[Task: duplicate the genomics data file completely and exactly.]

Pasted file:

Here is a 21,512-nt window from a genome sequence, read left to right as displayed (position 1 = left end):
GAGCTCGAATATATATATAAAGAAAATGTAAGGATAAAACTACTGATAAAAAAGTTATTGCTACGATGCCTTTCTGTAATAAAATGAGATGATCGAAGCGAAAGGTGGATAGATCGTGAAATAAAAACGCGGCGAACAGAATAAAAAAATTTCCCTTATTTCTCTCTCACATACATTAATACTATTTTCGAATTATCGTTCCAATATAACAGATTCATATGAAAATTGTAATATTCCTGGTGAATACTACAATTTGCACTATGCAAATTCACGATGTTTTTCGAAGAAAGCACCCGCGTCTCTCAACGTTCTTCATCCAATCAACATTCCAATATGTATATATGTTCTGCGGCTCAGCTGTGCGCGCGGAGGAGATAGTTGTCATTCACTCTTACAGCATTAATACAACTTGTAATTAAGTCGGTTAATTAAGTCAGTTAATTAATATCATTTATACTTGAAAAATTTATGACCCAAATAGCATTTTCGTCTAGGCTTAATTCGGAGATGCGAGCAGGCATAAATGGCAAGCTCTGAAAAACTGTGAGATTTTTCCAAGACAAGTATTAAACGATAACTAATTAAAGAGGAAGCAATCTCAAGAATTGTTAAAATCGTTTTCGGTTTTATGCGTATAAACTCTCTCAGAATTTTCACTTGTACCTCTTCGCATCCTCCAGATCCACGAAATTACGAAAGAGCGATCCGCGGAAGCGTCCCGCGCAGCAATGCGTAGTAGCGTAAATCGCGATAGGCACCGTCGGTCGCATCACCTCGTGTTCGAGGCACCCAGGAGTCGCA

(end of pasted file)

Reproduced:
Here is a 21,512-nt window from a genome sequence, read left to right as displayed (position 1 = left end):
GAGCTCGAATATATATATAAAGAAAATGTAAGGATAAAACTACTGATAAAAAAGTTATTGCTACGATGCCTTTCTGTAATAAAATGAGATGATCGAAGCGAAAGGTGGATAGATCGTGAAATAAAAACGCGGCGAACAGAATAAAAAAATTTCCCTTATTTCTCTCTCACATACATTAATACTATTTTCGAATTATCGTTCCAATATAACAGATTCATATGAAAATTGTAATATTCCTGGTGAATACTACAATTTGCACTATGCAAATTCACGATGTTTTTCGAAGAAAGCACCCGCGTCTCTCAACGTTCTTCATCCAATCAACATTCCAATATGTATATATGTTCTGCGGCTCAGCTGTGCGCGCGGAGGAGATAGTTGTCATTCACTCTTACAGCATTAATACAACTTGTAATTAAGTCGGTTAATTAAGTCAGTTAATTAATATCATTTATACTTGAAAAATTTATGACCCAAATAGCATTTTCGTCTAGGCTTAATTCGGAGATGCGAGCAGGCATAAATGGCAAGCTCTGAAAAACTGTGAGATTTTTCCAAGACAAGTATTAAACGATAACTAATTAAAGAGGAAGCAATCTCAAGAATTGTTAAAATCGTTTTCGGTTTTATGCGTATAAACTCTCTCAGAATTTTCACTTGTACCTCTTCGCATCCTCCAGATCCACGAAATTACGAAAGAGCGATCCGCGGAAGCGTCCCGCGCAGCAATGCGTAGTAGCGTAAATCGCGATAGGCACCGTCGGTCGCATCACCTCGTGTTCGAGGCACCCAGGAGTCGCA